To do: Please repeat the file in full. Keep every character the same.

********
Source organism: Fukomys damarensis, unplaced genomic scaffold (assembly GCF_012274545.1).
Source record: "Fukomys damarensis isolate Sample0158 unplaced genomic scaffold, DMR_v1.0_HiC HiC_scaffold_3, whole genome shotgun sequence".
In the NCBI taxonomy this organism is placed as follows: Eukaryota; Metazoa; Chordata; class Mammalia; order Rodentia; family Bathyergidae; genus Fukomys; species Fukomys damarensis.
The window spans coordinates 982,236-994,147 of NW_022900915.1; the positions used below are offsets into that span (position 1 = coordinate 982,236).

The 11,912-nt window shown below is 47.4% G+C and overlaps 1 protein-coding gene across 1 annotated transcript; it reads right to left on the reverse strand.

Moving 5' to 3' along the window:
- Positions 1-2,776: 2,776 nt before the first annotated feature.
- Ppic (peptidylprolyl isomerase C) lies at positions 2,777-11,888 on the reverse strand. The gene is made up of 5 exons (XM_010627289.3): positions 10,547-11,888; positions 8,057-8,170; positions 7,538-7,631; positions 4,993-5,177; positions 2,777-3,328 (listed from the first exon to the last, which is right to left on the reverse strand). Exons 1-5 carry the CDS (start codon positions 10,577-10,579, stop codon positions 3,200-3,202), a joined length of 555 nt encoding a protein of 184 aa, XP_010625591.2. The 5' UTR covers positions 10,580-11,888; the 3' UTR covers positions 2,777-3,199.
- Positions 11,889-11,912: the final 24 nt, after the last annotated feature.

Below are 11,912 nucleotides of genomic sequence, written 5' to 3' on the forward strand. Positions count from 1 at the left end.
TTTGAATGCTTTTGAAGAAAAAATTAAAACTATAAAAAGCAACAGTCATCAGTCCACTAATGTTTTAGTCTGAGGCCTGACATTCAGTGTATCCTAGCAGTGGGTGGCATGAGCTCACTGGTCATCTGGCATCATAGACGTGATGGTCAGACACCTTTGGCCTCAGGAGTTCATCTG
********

Source organism: Fukomys damarensis, unplaced genomic scaffold (assembly GCF_012274545.1).
Source record: "Fukomys damarensis isolate Sample0158 unplaced genomic scaffold, DMR_v1.0_HiC HiC_scaffold_3, whole genome shotgun sequence".
In the NCBI taxonomy this organism is placed as follows: Eukaryota; Metazoa; Chordata; class Mammalia; order Rodentia; family Bathyergidae; genus Fukomys; species Fukomys damarensis.
The window spans coordinates 982,236-994,147 of NW_022900915.1; the positions used below are offsets into that span (position 1 = coordinate 982,236).

The 11,912-nt window shown below is 47.4% G+C and overlaps 1 protein-coding gene across 1 annotated transcript; it reads right to left on the reverse strand.

Moving 5' to 3' along the window:
- Positions 1-2,776: 2,776 nt before the first annotated feature.
- Ppic (peptidylprolyl isomerase C) lies at positions 2,777-11,888 on the reverse strand. The gene is made up of 5 exons (XM_010627289.3): positions 10,547-11,888; positions 8,057-8,170; positions 7,538-7,631; positions 4,993-5,177; positions 2,777-3,328 (listed from the first exon to the last, which is right to left on the reverse strand). Exons 1-5 carry the CDS (start codon positions 10,577-10,579, stop codon positions 3,200-3,202), a joined length of 555 nt encoding a protein of 184 aa, XP_010625591.2. The 5' UTR covers positions 10,580-11,888; the 3' UTR covers positions 2,777-3,199.
- Positions 11,889-11,912: the final 24 nt, after the last annotated feature.

Below are 11,912 nucleotides of genomic sequence, written 5' to 3' on the forward strand. Positions count from 1 at the left end.
TTTGAATGCTTTTGAAGAAAAAATTAAAACTATAAAAAGCAACAGTCATCAGTCCACTAATGTTTTAGTCTGAGGCCTGACATTCAGTGTATCCTAGCAGTGGGTGGCATGAGCTCACTGGTCATCTGGCATCATAGACGTGATGGTCAGACACCTTTGGCCTCAGGAGTTCATCTG